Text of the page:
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Osborne v. Mechel Bluestone, Inc.

Supreme Court of West Virginia

November 7, 2017

CHRISTOPHER L. OSBORNE, Claimant Below, Petitioner
v.
MECHEL BLUESTONE, INC., Employer Below, Respondent

         (BOR Appeal No. 2049897) (Claim No. 2014003072)

          MEMORANDUM DECISION

         Under West Virginia Code § 23-4-1(a), workers' compensation benefits shall be paid to employees that have received personal injuries in the course of and resulting from their covered employment. The evidence introduced in litigation showed that Mr. Osborne had significant preexisting degenerative disc disease. The evidence also showed that Mr. Osborne did not feel injured after the accident and when he reported to the hospital, he stated that the accident did not cause any of his pain. Because the evidence of record supports a finding that the symptoms were caused by the degenerative disc disease and not a work injury, it was proper for the Office of Judges and Board of Review to deny the claim.

         Petitioner Christopher L. Osborne, by J. Robert Weaver, his attorney, argues that it is undisputed that an accident occurred on the day in question and while Mr. Osborne might not have immediately felt the injury, pain started within one day. Mechel Blustone, Inc., by Timothy E. Huffman, its attorney, argued that it was Mr. Osborne's degenerative disc disease that was causing his symptoms. The argument was bolstered by the fact that no one involved in the accident reported being injured after the accident and the opinion of Prasadarao Mukkamala, M.D., who opined that any injury that would have arisen out of the accident would not have continued to worsen over time.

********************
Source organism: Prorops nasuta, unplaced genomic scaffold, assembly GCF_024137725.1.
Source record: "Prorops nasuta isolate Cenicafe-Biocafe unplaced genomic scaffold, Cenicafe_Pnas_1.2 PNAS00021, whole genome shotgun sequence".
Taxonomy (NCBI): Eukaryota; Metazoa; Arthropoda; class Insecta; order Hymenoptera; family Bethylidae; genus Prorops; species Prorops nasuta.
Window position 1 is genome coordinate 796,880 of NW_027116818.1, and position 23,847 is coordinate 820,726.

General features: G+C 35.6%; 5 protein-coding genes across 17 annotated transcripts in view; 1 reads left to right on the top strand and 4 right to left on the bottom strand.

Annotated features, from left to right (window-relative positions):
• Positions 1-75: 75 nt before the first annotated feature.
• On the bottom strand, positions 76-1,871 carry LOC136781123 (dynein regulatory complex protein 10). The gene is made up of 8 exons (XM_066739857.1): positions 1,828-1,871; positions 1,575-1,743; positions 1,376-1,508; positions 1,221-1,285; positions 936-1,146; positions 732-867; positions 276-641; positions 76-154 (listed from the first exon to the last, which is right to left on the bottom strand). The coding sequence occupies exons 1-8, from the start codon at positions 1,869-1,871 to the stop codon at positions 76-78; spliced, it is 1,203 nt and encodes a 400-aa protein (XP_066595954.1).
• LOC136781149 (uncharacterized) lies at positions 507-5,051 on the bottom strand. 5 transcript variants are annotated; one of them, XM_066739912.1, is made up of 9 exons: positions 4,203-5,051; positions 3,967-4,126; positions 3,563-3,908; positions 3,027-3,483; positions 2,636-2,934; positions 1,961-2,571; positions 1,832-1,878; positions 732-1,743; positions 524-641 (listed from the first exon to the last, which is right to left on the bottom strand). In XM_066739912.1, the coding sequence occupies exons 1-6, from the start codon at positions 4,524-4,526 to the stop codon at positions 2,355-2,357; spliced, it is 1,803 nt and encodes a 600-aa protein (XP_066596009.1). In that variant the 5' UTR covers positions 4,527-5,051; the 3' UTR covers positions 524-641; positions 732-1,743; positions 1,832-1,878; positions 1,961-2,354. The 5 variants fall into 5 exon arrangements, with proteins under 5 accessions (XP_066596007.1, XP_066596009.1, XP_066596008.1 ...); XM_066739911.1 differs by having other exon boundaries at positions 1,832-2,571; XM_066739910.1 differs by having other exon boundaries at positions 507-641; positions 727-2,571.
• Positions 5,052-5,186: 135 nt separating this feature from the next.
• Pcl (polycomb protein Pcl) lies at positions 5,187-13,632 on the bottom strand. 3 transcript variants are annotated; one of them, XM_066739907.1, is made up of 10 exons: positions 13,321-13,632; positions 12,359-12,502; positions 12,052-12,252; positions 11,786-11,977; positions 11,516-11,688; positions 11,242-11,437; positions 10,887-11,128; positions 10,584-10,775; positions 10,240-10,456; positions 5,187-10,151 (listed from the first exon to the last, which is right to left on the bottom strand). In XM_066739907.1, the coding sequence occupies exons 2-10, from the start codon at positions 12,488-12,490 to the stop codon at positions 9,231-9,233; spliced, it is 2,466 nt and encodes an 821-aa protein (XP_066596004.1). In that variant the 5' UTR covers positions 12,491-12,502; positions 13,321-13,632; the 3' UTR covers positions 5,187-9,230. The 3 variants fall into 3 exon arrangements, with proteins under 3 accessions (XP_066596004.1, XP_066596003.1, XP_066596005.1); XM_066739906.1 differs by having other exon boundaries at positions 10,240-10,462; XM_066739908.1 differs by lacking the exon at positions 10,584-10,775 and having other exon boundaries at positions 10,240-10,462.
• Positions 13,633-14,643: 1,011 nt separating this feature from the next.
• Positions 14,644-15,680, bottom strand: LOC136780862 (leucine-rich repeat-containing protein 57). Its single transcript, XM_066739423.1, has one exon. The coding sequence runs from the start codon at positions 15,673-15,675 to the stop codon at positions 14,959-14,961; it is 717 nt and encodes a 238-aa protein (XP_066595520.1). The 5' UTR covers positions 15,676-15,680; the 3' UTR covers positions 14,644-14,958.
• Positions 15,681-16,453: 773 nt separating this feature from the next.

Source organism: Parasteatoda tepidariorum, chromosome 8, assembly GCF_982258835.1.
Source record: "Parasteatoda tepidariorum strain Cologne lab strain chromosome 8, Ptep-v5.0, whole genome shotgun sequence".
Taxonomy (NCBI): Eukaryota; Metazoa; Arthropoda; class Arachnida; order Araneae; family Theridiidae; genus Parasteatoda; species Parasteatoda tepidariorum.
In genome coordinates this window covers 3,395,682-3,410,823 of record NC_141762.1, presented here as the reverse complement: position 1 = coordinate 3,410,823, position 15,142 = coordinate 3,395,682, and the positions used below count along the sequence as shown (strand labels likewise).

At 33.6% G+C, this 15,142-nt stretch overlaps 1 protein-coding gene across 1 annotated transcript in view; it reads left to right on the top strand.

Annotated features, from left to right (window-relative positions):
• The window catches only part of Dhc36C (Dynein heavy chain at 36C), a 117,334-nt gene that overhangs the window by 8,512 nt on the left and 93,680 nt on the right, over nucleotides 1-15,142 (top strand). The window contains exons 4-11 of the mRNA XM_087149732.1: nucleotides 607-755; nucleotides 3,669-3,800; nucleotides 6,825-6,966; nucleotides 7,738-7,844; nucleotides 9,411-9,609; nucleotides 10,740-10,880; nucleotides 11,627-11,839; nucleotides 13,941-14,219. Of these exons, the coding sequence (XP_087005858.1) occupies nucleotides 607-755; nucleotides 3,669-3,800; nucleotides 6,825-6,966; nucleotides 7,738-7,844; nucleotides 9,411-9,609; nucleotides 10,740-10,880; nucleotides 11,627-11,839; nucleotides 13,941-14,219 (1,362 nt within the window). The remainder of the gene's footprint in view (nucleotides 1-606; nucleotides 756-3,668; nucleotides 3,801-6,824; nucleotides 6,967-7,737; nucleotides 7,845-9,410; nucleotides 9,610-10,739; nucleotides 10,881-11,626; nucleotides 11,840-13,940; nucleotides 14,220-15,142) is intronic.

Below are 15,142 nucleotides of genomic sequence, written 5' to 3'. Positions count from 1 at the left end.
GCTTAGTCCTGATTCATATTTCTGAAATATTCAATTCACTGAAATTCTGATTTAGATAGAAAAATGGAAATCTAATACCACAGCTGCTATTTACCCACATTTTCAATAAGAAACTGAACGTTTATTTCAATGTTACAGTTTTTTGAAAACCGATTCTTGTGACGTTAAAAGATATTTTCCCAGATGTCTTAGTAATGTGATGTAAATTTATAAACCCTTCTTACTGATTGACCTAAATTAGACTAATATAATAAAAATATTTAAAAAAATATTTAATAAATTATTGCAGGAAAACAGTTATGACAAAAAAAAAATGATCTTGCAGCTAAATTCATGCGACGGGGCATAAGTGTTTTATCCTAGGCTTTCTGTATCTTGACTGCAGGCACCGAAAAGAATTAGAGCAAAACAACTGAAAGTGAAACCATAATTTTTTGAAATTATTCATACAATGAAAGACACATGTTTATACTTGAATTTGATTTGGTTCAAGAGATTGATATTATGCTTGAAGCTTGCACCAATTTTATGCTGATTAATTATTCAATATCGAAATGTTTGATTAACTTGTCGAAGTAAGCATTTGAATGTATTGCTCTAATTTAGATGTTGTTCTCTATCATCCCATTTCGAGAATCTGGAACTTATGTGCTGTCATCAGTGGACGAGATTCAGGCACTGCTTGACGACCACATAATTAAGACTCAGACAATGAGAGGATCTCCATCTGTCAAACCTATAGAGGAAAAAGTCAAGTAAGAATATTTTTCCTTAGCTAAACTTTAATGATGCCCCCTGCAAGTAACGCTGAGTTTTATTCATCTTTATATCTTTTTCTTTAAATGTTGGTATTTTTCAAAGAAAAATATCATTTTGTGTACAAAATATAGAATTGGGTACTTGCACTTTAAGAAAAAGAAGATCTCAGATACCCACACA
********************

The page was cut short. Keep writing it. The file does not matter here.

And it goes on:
After review, we believe the facts and legal arguments are adequately presented, the decisional process would not be significantly aided by oral argument, and there is no substantial question of law and or prejudicial error. For these reasons, a memorandum decision is appropriate under Rule 21 of the Rules of Appellate Procedure.

         Mr. Osborne, a drill operator for Mechel Bluestone, Inc., was involved in a collision with another drill on July 19, 2013. After the accident, both drill operators represented that they were uninjured. Mr. Osborne did not seek medical treatment until July 25, 2013, when he was seen at Bluefield Regional Medical Center. Mr. Osborne was prescribed medication, given an x-ray, and discharged. The x-ray revealed an L5-S1 degenerative disc change with no acute bony abnormalities. Mr. Osborne completed his report of injury which was signed by S. Patel, M.D., who opined that he suffered an occupationally related back injury. The following day, Mechel Bluestone, Inc., filed a report of occupational injury challenging that any injury occurred.

         Mr. Osborne returned to Bluefield Regional Medical Center with complaints of acute pain multiple times in August of 2013. His differential diagnoses were osteoporosis, ruptured disc, spinal injury, and vertebral fracture. He was advised to follow-up with Abed Koja, M.D. In September of 2013, Mr. Osborne underwent an MRI of the lumbar spine which revealed mild degenerative disc disease at two levels and facet arthropathy with effacement of nerves and nerve roots. After reviewing the MRI, Dr. Koja diagnosed Mr. Osborne with lumbar spondylosis with radiculopathy and recommended physical therapy. Dr. Koja added the diagnosis of displacement of lumbar intervertebral disc without myelopathy and administered an epidural injection.